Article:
The other major factor from this trade deadline was, as previously mentioned, that they did it without sacrificing any first-round picks from this year or the future. This is key when accounting for theoretical star trades going forward, because they are uninhibited by the Stepien Rule or any other draft stipulations. The arsenal of picks in the Leon Rose armory is not limited to holding for the inevitable star trade, but it also increases their flexibility in the present as well as the future.

The Knicks held onto both of their 2024 first-round draft picks, belonging to themselves as well as the Dallas Mavericks. Those picks are currently projected to manifest as the 18th and 23rd, and while both the Mavs and the Knicks got better, having both picks available gives Leon Rose the ability to do what he has always done in the draft: wheel and deal. If there is a guy that this FO wants, they have proven they will make the moves to go get him, and if not, they will accumulate as many assets as possible.

Of course, the roster could change dramatically before the next season, and what happens in the postseason will certainly impact what happens this off-season. The team as it currently stands has been built in a way that lends itself to flexibility with roster management. The young players have been all been shipped out (except Deuce), so it is time to restock the cabinets with rookie contracts.

In the upcoming months, I will lead you through more draft coverage than you can possibly handle, and go over all of the possible candidates for the Knicks’s three draft picks this summer. Right now, however, let’s look at it from a macro sense. Draft philosophy  is complicated, and there is not one right way to approach it, and it can look different for every different team. While some teams are playing for potential, others are looking for ready-made role players.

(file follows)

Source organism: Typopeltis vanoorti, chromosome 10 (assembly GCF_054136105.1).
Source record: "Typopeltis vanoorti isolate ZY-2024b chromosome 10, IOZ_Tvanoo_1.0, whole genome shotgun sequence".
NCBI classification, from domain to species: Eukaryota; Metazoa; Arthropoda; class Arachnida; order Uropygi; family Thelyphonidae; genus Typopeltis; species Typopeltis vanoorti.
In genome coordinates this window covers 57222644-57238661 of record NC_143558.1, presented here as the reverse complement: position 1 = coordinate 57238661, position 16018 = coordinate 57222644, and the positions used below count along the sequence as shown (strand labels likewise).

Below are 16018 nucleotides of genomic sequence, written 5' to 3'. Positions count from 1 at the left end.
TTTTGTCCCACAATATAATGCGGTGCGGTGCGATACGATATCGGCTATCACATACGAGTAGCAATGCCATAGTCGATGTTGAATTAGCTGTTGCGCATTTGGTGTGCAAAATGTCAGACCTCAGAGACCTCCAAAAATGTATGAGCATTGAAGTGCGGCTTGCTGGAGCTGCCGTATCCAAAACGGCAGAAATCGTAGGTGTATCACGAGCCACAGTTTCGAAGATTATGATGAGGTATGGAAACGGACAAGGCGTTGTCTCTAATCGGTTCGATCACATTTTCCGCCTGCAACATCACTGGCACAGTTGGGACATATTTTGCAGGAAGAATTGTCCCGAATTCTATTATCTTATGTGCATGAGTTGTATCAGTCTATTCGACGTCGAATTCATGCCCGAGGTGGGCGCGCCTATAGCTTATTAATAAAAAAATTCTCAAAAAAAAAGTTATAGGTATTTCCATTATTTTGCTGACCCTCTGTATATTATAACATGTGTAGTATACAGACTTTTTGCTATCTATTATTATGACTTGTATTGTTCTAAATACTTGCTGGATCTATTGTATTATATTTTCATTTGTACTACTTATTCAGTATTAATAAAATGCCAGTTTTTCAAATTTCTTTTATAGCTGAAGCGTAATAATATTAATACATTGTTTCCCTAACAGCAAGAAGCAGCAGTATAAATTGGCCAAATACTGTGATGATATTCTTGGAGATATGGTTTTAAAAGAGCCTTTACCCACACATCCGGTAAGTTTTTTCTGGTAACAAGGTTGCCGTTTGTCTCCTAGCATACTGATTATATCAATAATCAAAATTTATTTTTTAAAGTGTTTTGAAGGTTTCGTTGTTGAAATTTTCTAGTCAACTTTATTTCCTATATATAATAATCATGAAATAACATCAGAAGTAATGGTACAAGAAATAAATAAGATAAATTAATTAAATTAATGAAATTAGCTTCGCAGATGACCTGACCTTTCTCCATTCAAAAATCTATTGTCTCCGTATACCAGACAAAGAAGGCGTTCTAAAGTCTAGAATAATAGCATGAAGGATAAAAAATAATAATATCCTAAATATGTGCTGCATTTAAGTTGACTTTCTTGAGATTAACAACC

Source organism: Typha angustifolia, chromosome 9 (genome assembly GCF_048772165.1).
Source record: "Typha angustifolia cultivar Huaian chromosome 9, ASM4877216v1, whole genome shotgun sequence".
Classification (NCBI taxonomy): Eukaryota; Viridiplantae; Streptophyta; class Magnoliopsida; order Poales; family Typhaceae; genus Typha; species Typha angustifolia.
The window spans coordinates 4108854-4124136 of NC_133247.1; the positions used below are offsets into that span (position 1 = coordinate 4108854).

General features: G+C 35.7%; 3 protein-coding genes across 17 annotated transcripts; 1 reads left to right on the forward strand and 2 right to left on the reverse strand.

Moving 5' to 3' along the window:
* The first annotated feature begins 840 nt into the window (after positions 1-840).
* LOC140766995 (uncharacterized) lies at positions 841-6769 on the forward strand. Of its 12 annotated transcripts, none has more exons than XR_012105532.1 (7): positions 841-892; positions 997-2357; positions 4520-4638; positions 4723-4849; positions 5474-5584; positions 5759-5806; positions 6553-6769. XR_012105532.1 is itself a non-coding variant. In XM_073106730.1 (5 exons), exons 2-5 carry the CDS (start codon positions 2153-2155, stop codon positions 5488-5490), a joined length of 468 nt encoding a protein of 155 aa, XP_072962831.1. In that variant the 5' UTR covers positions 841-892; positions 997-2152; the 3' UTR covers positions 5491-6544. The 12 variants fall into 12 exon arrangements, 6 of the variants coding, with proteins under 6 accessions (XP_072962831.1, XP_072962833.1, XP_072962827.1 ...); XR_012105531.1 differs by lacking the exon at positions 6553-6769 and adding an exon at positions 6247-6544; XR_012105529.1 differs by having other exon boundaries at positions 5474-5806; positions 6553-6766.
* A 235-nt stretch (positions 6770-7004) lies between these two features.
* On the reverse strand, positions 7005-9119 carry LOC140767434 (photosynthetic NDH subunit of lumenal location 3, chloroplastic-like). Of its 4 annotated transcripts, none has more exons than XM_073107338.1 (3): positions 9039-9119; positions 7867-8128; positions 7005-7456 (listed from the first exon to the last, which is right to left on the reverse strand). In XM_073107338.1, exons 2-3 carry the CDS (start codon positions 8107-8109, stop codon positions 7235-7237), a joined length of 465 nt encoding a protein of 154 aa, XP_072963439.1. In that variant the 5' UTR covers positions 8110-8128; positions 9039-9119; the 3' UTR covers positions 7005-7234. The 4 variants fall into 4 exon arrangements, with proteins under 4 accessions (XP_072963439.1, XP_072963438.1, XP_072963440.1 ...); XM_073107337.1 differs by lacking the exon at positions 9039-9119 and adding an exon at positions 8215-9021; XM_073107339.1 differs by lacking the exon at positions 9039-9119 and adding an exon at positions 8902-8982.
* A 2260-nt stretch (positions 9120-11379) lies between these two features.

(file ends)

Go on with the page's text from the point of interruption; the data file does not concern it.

The free agents this summer for the Knicks besides the aforementioned Bogdanovic and Burks include OG Anunoby with a player’s option, Precious Achiuwa as a restricted free agent, and Isaiah Hartenstein as the only unrestricted free agent besides Burks. If Precious and Hartenstein were to leave in the summer, the Knicks would have to look for backups in the frontcourt. However, if we were to assume that the Knicks would try to keep both Achiuwa and Hartenstein who have thrived in the absence of Mitchell Robinson, that leaves the backcourt as the most likely place for reinforcements from the draft.

While Deuce McBride is still a viable backup point guard option in the eyes of many, and there is the tantalizing idea of Rokas Jokubaitis finally coming over, there is still a dearth of guards left on the roster after the removal of Immanuel Quickley and Quentin Grimes. There are quite a few veteran college guards that could be available in the draft, that would help supplement the backend of the roster.

While the Knicks have smartly managed to give themselves long-term flexibility, they have done so while continuing to move forward in the present. They are armed with interesting contracts for maximum cap flexibility and an arsenal of draft picks unmatched by nearly anyone in the league outside of Oklahoma City or Utah. The next six months will only be the start of the next chapter of Leon Rose’s master plan, but if he continues maneuvering in such creative ways, this is just the beginning.